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Michael and Kathy Guest Shadrack have raised the bar for creative gardening. Their garden home in Hamburg – a creek runs underneath it – is called Smug Creek Gardens. It is defined by pockets of hostas, day lilies and enough vegetation to make you forget where you are.

Mike, 67, was a London bobby for 32 years before he met Kathy. Kathy, 63, was married and had raised a family in East Aurora before she met Mike. He was brought up on Monty Python. She says British humor is not her thing.

Gardening became their common ground. Together they lecture extensively, and two years ago they co-authored “The Book of Little Hostas.”

Married for nearly a decade, their garden is growing.

People Talk: How does a cop turn gardener?

Mike: I was growing hostas when I was a cop. I didn’t start gardening until I was about 40. When I was beginning to think of retirement and thought what would I do with all this knowledge I gained of London, I took a course to become a London tour guide. But during the course I thought it ridiculous to spend the rest of my life talking to 56 Japanese schoolgirls on a bus. So I started a company called English Garden Tours, and I brought Americans to England to look at our gardens.

PT: So that’s how you met.

Mike: Kathy was on the board at the Botanical Gardens and looking for a signature tour. I did two tours, but the second one I asked Kathy to be the chaperone.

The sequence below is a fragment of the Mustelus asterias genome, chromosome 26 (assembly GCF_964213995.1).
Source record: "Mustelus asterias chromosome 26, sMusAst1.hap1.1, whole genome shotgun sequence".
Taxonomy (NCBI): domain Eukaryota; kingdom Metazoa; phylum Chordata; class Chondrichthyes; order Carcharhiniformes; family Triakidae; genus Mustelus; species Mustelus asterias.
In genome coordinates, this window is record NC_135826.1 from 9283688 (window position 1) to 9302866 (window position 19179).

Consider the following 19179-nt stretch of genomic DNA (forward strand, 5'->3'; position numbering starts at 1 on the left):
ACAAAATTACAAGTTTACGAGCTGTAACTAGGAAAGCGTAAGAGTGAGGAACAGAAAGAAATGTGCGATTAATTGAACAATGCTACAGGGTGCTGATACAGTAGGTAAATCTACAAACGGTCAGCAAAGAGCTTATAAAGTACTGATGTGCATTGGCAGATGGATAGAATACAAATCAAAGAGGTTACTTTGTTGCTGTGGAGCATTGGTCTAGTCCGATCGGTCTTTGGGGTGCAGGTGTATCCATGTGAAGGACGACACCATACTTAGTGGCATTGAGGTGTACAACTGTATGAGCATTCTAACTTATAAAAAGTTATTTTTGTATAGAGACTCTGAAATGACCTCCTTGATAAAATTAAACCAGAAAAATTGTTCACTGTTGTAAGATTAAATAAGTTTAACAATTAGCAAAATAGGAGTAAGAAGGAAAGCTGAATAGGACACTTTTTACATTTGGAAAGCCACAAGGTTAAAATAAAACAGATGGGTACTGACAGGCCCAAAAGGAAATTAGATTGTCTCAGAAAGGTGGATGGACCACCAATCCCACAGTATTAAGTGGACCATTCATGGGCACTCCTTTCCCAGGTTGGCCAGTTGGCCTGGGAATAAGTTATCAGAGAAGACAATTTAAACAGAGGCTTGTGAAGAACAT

Kathy: Here we are in Amsterdam, Paris, Versailles, all the romantic places so it was a romantic situation and we would go out for hours. We fell in love.

PT: What have you learned from each other through gardening?

Mike: I’ve discovered that Kathy is the plant woman of Western New York. She is into everything. She started plant societies. She invented the word Plantasia. Kathy is tenacious. She will work at a job until it’s done six hours without a break. And Kathy is the most untidy gardener you’ll meet. She’ll leave her tools, bucket, knee pads. She’ll pick a weed and fling it over her shoulder, and I’ll come along later and pick it up.

Kathy: In many couples there will be one gardening spouse and one that just tags along. Previously I was married to a golfer so I was happy when he was golfing for six hours, and I had my time in the garden. It’s wonderful to be married to someone who loves gardening.

PT: Do you challenge each other?

Kathy: No, because I like sun gardens and different selections of plants. He’s mostly hostas. He does one thing very well. So we support each other and compliment each other, but we are not competitive. He does all the horse work. He built all these stone walls by hand.

Mike: In fact every one of those rocks has been moved three times by me – from the quarry to my truck, from the truck to the pile and from the pile to the wall.

PT: I don’t have a green thumb. What should I grow?